– John B
    Commented Sep 23, 2015 at 18:23
  • Doesn't anyone find it strange to say that we can say The cake was divided among the four friends but we cannot say The cake was divided among Jim, Jane, John, and Jack, because it has to be between? Commented Sep 23, 2015 at 19:25

The answer is definitely BETWEEN

between, among: meaning and use

  • Use between to refer to [two] (or more) things which are clearly separated. (Cambridge Dictionary)

  • Use among to talk about things which are not clearly separated

because they are part of a group or crowd or mass of objects. (Cambridge Dictionary)

  • Among and between can suggest a relationship that is not necessarily physical. (Dictionary.com)

  • Between also continues to be used, as it has been throughout its entire history, to express a relationship of persons or things considered individually, no matter how many. (Dictionary.com)


  • Our holiday house is between the mountains and the sea. (the mountains are on one side and the sea is on the other)

  • The ancient fountain was hidden among the trees. (surrounded by trees)

  • among the crowd

  • between two pillars
  • They don't have much sense among them.
  • Between you and me, I don't like any of them.

Cambridge Dictionary: http://dictionary.cambridge.org/grammar/british-grammar/between-or-among
Dictionary.com: http://dictionary.reference.com/browse/among
Dictionary.com: http://dictionary.reference.com/browse/between
Grammar Girl: http://www.quickanddirtytips.com/education/grammar/between-versus-among

  • 2
    Please don't use code markup. Quote markup or bold/italics is always preferred here.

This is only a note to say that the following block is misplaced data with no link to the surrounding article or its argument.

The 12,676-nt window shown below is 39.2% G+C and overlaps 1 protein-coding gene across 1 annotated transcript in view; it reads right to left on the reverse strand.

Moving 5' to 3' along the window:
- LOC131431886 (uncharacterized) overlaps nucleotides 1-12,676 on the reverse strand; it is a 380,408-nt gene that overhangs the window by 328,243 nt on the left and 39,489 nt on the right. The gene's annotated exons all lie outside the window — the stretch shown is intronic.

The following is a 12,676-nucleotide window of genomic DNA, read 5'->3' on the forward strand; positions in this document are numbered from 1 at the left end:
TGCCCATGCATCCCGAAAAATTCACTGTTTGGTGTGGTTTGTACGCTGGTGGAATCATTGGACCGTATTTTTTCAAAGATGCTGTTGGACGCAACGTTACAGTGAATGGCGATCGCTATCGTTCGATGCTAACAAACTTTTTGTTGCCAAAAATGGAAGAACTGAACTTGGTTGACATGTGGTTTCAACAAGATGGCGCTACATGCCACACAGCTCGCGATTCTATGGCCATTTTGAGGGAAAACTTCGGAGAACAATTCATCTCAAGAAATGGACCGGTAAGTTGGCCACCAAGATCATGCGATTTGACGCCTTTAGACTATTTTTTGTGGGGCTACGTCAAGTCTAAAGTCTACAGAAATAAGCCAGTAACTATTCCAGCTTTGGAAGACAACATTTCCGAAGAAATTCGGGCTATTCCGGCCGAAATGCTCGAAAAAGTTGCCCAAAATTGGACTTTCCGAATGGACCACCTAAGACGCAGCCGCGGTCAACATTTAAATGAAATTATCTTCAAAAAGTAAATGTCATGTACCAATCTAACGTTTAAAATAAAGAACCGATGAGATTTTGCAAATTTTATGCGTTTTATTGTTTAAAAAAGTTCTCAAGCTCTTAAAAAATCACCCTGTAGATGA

– Catija
    Commented Sep 23, 2015 at 14:35
  • If you insist :-( Commented Sep 23, 2015 at 14:42
  • There were originally four zones when Germany was divided: American, Soviet, British, and French. (image). So according to the first definition that you posted, "Use between to refer to two things..." then between is not correct. But, after reading the answer from @ayteq, I'm not certain about that anymore.
    – John B
    Commented Sep 23, 2015 at 15:28
  • Notice my slight edit. As supported from my last bulleted definition from Dictionary.com, between can be used for individual items regardless of number Commented Sep 23, 2015 at 16:06
  • Yes, sorry about that. But, after reading more on the subject, I don't think either is the correct choice.
    – John B
    Commented Sep 23, 2015 at 16:25

The correct answer is “between”.

It is often taught that “between” is used for 2 items and “among” for 3 or more. But this is not completely accurate. The more accurate difference is this: “between” is used when naming distinct, individual items (this can be 2, 3, or more).



The difference between between and among is that among refers to more than two, whereas between is limited to only the two sides.

  • 1
    Victor, you're wrong here. I also entertained this idea for a while. Make a search. (0: Commented Sep 23, 2015 at 13:27
  • 3
    But you get sand between your toes, never sand among your toes.
    – user230
    Commented Sep 23, 2015 at 14:47
  • @snailboat - I never thought of that! Such a thought never flashed between my ears! Commented Sep 23, 2015 at 16:43
  • Between works hear. .. because toes and ears are distinct. Even with toes, if you mean all your toes - then still at any one time, you're talking about sand between 2 toes, and then another 2 toes, etc. .. Commented Sep 23, 2015 at 20:30